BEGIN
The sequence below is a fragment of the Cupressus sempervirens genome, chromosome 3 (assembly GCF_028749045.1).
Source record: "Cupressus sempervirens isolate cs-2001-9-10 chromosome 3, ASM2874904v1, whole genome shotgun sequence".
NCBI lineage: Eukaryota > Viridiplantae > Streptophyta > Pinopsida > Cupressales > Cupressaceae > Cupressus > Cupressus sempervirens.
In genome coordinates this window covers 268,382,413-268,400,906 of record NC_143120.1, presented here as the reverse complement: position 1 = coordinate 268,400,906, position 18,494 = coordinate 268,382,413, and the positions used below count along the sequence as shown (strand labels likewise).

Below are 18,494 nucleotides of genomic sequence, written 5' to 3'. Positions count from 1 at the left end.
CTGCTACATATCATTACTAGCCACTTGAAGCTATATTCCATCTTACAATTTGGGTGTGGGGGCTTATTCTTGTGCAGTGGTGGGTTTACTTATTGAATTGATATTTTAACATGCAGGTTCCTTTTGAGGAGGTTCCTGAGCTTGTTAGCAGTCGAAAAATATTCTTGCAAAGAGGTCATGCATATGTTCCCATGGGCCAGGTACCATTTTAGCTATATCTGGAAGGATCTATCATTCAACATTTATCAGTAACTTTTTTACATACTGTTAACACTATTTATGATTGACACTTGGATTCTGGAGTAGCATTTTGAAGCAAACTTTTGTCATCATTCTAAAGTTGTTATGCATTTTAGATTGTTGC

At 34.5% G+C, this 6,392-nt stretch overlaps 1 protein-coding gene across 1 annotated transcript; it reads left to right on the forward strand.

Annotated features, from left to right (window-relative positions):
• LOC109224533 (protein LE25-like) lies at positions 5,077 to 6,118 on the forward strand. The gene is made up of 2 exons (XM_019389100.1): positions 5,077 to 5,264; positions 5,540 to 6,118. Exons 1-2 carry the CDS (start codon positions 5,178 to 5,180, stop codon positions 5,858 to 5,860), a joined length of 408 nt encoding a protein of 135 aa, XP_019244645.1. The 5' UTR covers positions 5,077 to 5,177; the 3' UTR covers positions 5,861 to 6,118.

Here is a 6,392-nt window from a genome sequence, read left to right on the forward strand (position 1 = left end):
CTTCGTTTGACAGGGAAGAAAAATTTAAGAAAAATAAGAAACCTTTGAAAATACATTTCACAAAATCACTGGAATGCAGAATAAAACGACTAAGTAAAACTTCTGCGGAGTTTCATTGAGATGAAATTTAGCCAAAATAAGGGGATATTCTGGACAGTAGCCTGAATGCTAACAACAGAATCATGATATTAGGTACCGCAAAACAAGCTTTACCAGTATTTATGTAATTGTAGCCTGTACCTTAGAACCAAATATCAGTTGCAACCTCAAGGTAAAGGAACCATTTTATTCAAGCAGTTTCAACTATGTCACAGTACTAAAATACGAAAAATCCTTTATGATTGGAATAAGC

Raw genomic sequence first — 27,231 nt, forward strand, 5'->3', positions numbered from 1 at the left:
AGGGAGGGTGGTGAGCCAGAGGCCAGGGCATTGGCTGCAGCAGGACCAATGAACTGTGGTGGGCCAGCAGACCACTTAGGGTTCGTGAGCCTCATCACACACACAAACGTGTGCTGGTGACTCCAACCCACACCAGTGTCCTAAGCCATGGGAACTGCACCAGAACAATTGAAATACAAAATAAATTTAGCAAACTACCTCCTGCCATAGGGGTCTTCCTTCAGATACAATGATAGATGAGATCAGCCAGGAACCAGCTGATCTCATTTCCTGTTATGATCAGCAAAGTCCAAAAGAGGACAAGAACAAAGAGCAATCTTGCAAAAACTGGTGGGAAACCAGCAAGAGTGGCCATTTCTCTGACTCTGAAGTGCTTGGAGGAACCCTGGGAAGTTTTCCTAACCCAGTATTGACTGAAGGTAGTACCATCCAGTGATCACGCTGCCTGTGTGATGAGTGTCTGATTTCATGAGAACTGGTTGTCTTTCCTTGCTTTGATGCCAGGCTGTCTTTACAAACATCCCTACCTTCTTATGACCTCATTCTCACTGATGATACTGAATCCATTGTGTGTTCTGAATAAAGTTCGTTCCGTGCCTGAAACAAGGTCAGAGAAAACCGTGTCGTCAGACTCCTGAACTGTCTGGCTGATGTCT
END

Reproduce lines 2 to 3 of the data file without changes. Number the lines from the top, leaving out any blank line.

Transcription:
Source record: "Cupressus sempervirens isolate cs-2001-9-10 chromosome 3, ASM2874904v1, whole genome shotgun sequence".
NCBI lineage: Eukaryota > Viridiplantae > Streptophyta > Pinopsida > Cupressales > Cupressaceae > Cupressus > Cupressus sempervirens.